We're probably going to die but at least I know what a landing flare and approach heading even is.
posted by loquacious at 8:08 PM on November 19, 2019 [7 favorites]


Who's going to buy it? People who want to fly passengers in a single-pilot airplane.

Mentaur pilot makes the point that aircraft such as those make by Cirrus or Piper Aircraft after often piloted by their owners. By the time you get old enough to afford a plane of this sort, you are normally reaching a stage in life where any passengers might give a little more thought than usual to the subject of the pilot's health.

Pilots already have an up-hill PR battle against those who believe (completely erroneously) that the existence of "auto-pilot" means their contribution is just decorative. Now they are going to have to explain the difference between an auto-land system for emergency use - versus the much greater complexity necessary for everyday use.
posted by rongorongo at 1:46 AM on November 20, 2019 [2 favorites]


Devonian: "it's just software, so it can go on the menu at any price the company likes."

They should market a version that you can buy online, download & install after your pilot conks out. Surge pricing to apply, natch.
posted by chavenet at 2:15 AM on November 20, 2019 [6 favorites]


Well this would make the book Hatchet fairly boring.
posted by entropone at 4:21 AM on November 20, 2019 [3 favorites]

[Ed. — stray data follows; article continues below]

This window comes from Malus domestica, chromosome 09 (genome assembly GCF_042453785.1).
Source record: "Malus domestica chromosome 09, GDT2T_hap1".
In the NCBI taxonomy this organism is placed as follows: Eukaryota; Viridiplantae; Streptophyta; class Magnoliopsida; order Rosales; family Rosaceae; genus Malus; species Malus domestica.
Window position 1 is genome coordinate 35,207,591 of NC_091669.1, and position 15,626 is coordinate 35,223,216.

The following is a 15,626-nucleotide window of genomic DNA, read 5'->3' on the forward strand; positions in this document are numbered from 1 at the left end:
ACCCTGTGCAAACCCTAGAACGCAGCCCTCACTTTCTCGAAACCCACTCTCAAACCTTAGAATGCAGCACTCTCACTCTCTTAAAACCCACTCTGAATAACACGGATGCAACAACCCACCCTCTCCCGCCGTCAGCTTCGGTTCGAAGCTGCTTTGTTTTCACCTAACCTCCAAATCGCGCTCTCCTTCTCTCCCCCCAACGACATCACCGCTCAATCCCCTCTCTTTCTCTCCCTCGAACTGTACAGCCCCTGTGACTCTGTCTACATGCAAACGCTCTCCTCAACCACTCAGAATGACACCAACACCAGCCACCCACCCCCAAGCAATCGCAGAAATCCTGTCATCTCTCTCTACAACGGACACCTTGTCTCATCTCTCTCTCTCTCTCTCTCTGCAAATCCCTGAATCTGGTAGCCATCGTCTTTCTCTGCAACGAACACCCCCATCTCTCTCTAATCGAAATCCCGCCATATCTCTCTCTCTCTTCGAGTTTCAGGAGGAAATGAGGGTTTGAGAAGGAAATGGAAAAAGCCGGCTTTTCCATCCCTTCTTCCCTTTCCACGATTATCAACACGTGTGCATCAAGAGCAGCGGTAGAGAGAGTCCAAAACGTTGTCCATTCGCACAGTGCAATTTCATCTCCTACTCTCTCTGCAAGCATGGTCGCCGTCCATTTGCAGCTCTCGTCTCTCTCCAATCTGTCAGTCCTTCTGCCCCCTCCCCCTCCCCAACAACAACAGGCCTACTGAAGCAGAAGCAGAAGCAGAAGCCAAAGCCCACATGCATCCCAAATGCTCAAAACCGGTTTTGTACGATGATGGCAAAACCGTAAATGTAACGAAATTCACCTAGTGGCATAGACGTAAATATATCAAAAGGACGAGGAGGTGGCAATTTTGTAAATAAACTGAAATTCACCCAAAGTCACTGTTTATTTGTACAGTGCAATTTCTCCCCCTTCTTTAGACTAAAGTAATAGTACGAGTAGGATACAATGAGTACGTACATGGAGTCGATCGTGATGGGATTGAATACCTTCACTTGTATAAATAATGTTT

The communication with the outside world part of this seems pretty half-baked, unless there’s some undescribed way for ATC to override what autoland is doing or the situational (traffic, weather) data it’s relying upon. Especially until aircraft to aircraft collision avoidance is universal.

Can the tower tell the computer when it’s safe to land? When traffic is clear, when emergency equipment is ready, when enough fuel has been burned, etc?

I get that once a human pilot declares an emergency the tower is supposed to give them whatever they want and deconflict traffic, and during the emergency the pilot is not obliged to talk to the tower when they are busy trying to fly the plane, and the tower avoids asking the pilot too many questions, so theoretically auto land behaves like a pilot too busy or distressed to talk, but I’ve watched enough incident vids to know what sometimes tower intervention and advice is essential and decisions based on static maps and delayed weather data and etc may be wrong and create danger to other so not just the distressed craft and its passengers...
posted by snuffleupagus at 6:15 AM on November 20, 2019 [2 favorites]


I think that this would be a great peace-of-mind item for non-pilot spouses and people flying their grandkids. Realistically, pilots have to pass a flight physical already so incapacitation should be rare. But if you’re dropping millions of bucks already, you can clearly afford it.